Victory in warfare often goes to the entity that develops the most horrendous weapons, as we all learned in 1945. But mysterious but horrifying weapons that you wouldn’t expect abound in history. In the 7th century, Byzantine warfare included the use of what appears to be a flamethrower! This weapon was called Greek fire.
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The chief method of deploying Greek fire was by projection through a tube called a siphōn, which was placed aboard ships or on siege engines called cheirosiphōnes. A handheld portable siphōn was also invented that is the earliest analogue to a modern flamethrower. Byzantine military manuals also give mention of Greek fire filled jars, caltrops wrapped with tow soaked in the substance, and cranes called gerania that would pour Greek fire onto enemy ships.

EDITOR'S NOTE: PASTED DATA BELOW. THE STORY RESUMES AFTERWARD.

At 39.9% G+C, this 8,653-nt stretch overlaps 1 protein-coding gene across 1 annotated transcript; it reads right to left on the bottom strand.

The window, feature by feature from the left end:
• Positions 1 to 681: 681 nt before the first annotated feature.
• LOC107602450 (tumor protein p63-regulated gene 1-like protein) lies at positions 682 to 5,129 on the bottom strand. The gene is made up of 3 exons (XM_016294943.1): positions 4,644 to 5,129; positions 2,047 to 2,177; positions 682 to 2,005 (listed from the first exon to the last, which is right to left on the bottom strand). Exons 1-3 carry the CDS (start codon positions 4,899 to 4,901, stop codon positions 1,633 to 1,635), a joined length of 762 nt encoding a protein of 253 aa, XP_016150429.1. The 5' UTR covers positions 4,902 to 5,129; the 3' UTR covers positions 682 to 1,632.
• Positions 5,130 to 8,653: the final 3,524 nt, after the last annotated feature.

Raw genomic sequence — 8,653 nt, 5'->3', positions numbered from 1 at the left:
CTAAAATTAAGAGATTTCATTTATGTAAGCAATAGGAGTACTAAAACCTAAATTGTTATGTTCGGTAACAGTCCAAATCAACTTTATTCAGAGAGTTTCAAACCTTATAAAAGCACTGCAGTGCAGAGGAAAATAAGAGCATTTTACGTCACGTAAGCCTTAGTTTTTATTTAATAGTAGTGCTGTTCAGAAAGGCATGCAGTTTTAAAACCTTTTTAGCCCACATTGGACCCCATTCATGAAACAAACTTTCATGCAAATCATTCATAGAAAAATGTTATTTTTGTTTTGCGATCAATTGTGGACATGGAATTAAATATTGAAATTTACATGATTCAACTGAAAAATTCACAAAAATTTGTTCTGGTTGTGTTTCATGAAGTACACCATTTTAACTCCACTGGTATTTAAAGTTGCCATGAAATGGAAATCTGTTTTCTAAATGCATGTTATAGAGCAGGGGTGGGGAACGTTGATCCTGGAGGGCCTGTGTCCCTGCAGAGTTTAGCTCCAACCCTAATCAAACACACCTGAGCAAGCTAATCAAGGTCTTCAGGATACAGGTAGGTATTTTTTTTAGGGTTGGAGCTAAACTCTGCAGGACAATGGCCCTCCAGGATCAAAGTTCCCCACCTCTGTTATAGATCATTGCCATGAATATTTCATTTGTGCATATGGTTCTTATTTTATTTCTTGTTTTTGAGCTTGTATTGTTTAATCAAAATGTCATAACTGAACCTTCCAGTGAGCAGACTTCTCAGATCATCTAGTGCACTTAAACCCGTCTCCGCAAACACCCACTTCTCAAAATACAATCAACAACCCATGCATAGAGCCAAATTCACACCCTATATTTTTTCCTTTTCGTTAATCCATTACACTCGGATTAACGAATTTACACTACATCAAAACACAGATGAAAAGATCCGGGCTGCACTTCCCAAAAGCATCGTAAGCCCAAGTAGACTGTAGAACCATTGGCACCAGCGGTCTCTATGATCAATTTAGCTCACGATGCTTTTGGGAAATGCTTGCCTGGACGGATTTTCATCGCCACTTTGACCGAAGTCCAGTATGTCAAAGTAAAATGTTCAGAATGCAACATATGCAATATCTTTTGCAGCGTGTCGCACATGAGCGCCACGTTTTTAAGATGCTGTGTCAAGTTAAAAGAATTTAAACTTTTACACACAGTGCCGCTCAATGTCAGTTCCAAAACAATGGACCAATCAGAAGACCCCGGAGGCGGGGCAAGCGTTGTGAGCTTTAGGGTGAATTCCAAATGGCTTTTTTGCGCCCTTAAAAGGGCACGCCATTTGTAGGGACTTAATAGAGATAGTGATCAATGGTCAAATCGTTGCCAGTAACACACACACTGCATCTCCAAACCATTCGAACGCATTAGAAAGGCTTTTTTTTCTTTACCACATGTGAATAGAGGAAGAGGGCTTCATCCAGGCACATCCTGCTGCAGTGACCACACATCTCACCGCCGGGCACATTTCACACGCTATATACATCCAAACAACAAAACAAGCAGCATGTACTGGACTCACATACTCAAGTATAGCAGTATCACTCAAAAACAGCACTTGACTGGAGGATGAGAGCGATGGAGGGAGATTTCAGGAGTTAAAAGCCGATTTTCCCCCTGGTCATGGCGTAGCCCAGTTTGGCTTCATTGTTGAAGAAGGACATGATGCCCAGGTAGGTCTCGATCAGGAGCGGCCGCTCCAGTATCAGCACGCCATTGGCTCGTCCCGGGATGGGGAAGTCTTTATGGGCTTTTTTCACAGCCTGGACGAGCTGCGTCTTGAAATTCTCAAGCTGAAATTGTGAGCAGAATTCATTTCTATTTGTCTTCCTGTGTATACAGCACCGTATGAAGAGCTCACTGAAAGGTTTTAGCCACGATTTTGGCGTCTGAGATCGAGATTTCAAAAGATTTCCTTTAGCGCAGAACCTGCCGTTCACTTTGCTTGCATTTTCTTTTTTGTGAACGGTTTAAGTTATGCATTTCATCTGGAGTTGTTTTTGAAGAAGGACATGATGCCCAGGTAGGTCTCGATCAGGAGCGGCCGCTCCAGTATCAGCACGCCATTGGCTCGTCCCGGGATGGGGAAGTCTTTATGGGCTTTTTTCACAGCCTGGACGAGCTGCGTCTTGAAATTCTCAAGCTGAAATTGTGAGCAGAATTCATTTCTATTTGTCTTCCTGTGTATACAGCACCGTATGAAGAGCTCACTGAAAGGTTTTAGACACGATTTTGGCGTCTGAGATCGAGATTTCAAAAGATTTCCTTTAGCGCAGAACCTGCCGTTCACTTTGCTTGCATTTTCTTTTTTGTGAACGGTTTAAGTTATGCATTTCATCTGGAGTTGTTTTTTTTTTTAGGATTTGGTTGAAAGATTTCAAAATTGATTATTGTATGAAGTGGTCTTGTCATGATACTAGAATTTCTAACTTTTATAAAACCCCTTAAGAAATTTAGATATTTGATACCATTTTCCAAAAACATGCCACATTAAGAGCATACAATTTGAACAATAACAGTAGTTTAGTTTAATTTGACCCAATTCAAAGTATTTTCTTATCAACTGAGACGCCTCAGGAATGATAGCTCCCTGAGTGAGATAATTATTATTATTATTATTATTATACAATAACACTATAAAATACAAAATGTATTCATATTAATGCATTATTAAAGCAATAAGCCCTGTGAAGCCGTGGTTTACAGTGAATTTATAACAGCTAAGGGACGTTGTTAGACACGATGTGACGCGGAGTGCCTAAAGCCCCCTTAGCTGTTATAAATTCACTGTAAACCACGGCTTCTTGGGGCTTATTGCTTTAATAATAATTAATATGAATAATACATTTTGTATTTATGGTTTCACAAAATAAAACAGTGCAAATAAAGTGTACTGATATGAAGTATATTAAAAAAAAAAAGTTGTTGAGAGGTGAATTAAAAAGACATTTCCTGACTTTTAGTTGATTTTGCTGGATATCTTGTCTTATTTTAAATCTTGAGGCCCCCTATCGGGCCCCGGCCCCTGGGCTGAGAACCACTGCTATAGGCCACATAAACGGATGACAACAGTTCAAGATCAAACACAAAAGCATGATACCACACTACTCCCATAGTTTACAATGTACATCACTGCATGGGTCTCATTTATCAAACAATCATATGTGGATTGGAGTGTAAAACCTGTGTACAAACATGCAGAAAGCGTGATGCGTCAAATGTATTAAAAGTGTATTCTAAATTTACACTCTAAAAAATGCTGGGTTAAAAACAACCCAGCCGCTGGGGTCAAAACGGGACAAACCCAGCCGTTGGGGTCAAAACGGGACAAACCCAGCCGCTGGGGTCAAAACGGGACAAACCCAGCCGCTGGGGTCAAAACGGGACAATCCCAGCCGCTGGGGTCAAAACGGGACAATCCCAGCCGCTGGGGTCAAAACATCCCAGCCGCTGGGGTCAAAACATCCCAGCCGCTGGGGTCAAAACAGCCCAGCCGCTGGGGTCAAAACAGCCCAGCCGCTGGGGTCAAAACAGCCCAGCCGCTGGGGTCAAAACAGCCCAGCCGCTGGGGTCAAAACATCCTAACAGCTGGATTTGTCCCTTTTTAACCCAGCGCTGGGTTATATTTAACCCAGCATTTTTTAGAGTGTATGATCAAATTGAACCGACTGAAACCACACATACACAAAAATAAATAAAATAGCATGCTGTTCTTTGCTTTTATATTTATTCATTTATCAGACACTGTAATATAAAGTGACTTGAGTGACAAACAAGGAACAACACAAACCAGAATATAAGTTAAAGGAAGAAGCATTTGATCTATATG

The Byzantines ascribed the discovery of Greek fire to “divine intervention”, for which the Emperor Constantine Porphyrogennetos (AD 945–959) would later account in his book De Administrando Imperio to never reveal the secrets of its composition, as it was “shown and revealed by an angel to the great and holy first Christian emperor Constantine” and that the angel bound him “not to prepare this fire but for Christians, and only in the imperial city.”